Spatial heterogeneity can play an important role in the detectability of ant predation effects. This factor is especially important in Mediterranean pastures, where the annual predominant strategy makes them highly sensitive to factors operating at a microscale level. As these communities rely on seed germination for their regeneration, microtopography (Sterling et al. 1984), patchiness in light and nutrient distribution (Karssen & Hilhorst 1992, Pons 1992), and local dispersal of many species can strongly affect the initial floristic composition. This initial community is immediately subjected to the above-mentioned processes, that will give rise to the adult community in spring. In this context, ant predation is just another process operating at the microscale level at the beginning of community regeneration. As spatial heterogeneity changes the spatial pattern of seed accumulation, ant predation would probably be spatially modified through ant foraging behaviour, becoming a subordinate process. This could lead to the masking-up of its effects, as other authors have reported (Reichman 1984, Henderson et. al. 1988, Guo et. al. 1998). Therefore, it is essential to account for the spatial heterogeneity of vegetation, especially to detect the effects of microscale-operating processes such as ant granivory in short time spans.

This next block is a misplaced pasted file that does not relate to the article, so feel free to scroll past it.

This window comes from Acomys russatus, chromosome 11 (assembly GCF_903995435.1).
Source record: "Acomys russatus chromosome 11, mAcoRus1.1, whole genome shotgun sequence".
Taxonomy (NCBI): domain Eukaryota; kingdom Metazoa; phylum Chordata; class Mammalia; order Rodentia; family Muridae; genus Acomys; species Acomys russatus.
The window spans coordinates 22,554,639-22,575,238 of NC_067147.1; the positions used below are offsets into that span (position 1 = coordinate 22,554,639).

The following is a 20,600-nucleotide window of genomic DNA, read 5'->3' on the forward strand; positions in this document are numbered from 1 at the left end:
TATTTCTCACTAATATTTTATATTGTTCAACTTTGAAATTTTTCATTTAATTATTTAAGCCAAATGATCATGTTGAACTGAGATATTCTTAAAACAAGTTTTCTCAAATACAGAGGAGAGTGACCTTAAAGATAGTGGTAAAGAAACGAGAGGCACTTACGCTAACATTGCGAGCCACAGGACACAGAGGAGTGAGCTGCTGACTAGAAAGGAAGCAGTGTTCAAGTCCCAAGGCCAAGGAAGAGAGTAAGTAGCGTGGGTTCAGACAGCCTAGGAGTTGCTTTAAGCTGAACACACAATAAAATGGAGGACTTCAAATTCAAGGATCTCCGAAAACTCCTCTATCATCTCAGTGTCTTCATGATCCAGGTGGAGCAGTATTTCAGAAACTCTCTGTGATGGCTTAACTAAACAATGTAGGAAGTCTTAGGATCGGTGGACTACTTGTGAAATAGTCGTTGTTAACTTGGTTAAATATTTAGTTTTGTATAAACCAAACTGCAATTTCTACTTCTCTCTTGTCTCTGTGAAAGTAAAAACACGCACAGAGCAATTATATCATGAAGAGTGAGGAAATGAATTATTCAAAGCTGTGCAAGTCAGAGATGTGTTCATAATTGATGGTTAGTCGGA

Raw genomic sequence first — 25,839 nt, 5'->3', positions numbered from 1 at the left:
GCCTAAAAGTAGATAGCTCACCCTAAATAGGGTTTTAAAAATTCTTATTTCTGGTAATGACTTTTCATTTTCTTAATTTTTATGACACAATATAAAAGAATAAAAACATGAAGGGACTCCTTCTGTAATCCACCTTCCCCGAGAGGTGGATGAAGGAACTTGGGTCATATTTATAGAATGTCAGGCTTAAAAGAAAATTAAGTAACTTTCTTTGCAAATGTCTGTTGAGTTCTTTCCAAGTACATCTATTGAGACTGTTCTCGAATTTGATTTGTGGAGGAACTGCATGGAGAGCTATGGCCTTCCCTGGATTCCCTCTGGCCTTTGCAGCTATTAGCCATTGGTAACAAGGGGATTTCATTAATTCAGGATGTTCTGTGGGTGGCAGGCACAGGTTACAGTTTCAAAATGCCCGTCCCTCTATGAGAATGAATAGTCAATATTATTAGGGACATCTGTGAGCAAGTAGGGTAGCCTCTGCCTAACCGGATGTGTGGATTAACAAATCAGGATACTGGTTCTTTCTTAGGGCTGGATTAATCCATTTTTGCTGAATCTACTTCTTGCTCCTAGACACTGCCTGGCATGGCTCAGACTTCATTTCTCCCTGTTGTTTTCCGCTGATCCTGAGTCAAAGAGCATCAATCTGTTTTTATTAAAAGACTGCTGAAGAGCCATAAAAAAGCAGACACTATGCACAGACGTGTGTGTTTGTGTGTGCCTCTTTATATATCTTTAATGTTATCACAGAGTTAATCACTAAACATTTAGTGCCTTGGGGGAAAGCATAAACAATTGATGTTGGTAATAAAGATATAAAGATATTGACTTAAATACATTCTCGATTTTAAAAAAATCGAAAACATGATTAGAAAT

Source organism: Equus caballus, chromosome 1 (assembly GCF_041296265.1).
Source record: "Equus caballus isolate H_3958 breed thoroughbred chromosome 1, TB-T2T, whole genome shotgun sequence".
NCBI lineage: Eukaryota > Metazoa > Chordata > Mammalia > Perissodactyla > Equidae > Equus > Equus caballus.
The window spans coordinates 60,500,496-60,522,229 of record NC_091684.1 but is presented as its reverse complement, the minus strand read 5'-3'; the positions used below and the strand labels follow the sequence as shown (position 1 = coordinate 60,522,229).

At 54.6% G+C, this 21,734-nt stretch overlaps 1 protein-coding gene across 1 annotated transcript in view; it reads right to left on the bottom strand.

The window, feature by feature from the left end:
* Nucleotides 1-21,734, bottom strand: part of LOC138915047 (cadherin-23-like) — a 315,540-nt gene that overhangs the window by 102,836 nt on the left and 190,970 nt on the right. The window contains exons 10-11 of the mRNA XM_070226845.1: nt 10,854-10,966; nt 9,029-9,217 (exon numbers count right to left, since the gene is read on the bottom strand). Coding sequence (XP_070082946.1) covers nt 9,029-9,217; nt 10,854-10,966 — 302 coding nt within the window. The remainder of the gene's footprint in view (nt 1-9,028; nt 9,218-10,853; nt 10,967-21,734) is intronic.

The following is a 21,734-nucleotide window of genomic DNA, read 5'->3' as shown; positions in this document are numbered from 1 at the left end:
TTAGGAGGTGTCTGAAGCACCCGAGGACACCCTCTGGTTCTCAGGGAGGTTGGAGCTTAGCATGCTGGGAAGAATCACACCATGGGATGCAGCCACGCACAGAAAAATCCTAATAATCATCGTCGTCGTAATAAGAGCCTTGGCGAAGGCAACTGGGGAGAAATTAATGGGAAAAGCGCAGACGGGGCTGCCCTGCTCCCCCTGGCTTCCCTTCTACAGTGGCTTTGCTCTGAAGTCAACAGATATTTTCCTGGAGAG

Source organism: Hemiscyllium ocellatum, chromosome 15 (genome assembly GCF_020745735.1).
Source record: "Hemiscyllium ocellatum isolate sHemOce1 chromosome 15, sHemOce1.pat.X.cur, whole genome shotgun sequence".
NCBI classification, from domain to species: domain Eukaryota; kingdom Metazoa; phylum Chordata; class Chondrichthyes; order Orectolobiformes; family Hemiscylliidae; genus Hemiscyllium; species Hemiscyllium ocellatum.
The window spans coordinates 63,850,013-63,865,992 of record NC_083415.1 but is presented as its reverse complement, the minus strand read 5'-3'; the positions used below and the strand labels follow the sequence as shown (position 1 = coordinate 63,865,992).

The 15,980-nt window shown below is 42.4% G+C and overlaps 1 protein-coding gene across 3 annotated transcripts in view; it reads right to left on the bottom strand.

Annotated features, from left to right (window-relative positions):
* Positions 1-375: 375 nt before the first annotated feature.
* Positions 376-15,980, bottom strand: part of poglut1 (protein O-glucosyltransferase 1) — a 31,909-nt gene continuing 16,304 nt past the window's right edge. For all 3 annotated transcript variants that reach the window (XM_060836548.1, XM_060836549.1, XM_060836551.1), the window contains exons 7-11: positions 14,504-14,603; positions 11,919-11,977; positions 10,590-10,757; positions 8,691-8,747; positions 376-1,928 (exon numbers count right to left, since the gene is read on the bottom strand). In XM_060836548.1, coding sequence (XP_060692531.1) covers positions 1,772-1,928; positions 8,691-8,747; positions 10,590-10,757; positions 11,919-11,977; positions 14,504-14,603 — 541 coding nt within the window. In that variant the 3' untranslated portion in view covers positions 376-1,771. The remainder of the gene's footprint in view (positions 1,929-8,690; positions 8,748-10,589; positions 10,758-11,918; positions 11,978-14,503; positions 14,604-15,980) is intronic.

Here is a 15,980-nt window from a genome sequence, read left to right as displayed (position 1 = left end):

ACKNOWLEDGEMENTS

This study has been funded by the project: "Influencia de la predación por hormigas sobre la dinámica de los bancos de semillas y la composición florística de pastizales anuales mediterráneos" of the University of Alcalá (Ref. UAH2002/083).

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Associate Editor: Julio Gutiérrez

Received November 3, 2004; accepted June 10, 2005